Margaspidin

Margaspidin

Bhilawanol

Gossypiol

Fig. 5.192 Structure of common phenolic compounds.

Gossypiol

Fig. 5.192 Structure of common phenolic compounds.

A variety known as polyphenols is found in fruits of some plants. They occur as natural color pigments and are responsible for the color of fruits. Phenols are classified in two groups:

A. Phenolic acids.

B. Flavonones, flavones, xanthones and catechins.

Caffeic acid (Fig. 5.193) is regarded as the most common of phenolic compounds distributed in plant flora. It is produced by hydroxylation of cinnamic acid. Caffeic acid is distributed in Coffea arabica, Echinacea purpurea and Cichorium intybus. Quinic acid is the degradation product of caffeic acid. Chlorogenic acid (Fig. 5.193) is a dark colored pigment and is the most abundant phenolic compound in plants next to caffeic acid. It is known to cause allergic dermatitis among humans. Other examples of caffeic acid derivatives are chicoric acid (Fig. 5.193), dicoffeayl tartaric acid and isocaffeic acid.

Caffeic acid

Caffeic acid

OH

Chlorogenic acid

Chlorogenic acid

Curcumin Chemical Structure
Rosmairinic acid Fig. 5.193 Structure of phenolic acids.

The administration of phenolic acids to experimental animals produces a wide range of biological manifestations. Caffeic acid is observed as an inhibitor of dopa receptor. Caffeic and oxidized rosmairinic acids inhibit the effects produced by human lutenizing hormone of chorionic origin and by an equal part of lutenizing hormone and follicle stimulating hormone from human hypophysis. An injection of ferulic acid induces the liberation of follicle stimulating hormone from the pituitary and inhibits the liberation of prolactin. Ferulic acid (Fig. 5.193) also antagonizes the effect of androgens on the prostate of castrated rats.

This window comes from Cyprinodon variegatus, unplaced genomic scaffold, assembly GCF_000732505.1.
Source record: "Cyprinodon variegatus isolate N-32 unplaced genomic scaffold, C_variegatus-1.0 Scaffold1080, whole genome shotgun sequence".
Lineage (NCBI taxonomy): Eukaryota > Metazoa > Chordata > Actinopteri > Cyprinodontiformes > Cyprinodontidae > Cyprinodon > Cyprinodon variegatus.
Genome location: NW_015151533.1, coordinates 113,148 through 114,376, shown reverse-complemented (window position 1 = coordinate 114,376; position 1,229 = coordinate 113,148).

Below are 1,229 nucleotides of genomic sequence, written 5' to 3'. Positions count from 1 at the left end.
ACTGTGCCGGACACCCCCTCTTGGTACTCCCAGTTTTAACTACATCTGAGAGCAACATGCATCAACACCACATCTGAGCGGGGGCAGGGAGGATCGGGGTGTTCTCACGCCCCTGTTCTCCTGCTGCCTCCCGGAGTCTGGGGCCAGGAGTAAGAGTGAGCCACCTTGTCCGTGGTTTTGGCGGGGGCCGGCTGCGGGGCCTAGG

Table 5.9 Phenolics studied from medicinal plants.

S.No

Name of the phenolic

Source

1.

Adhyperforin

Hypericum perforatum

2.

Curcumin

Curcuma longa

3.

Filicin or filicic acid

Dryopteris filix-mas

4.

Gossypiol

Gossypium herbaceum

5.

Hypeforin

Hypericum perforatum

6.

Margaspidin

Dryopteris filix-mas

7.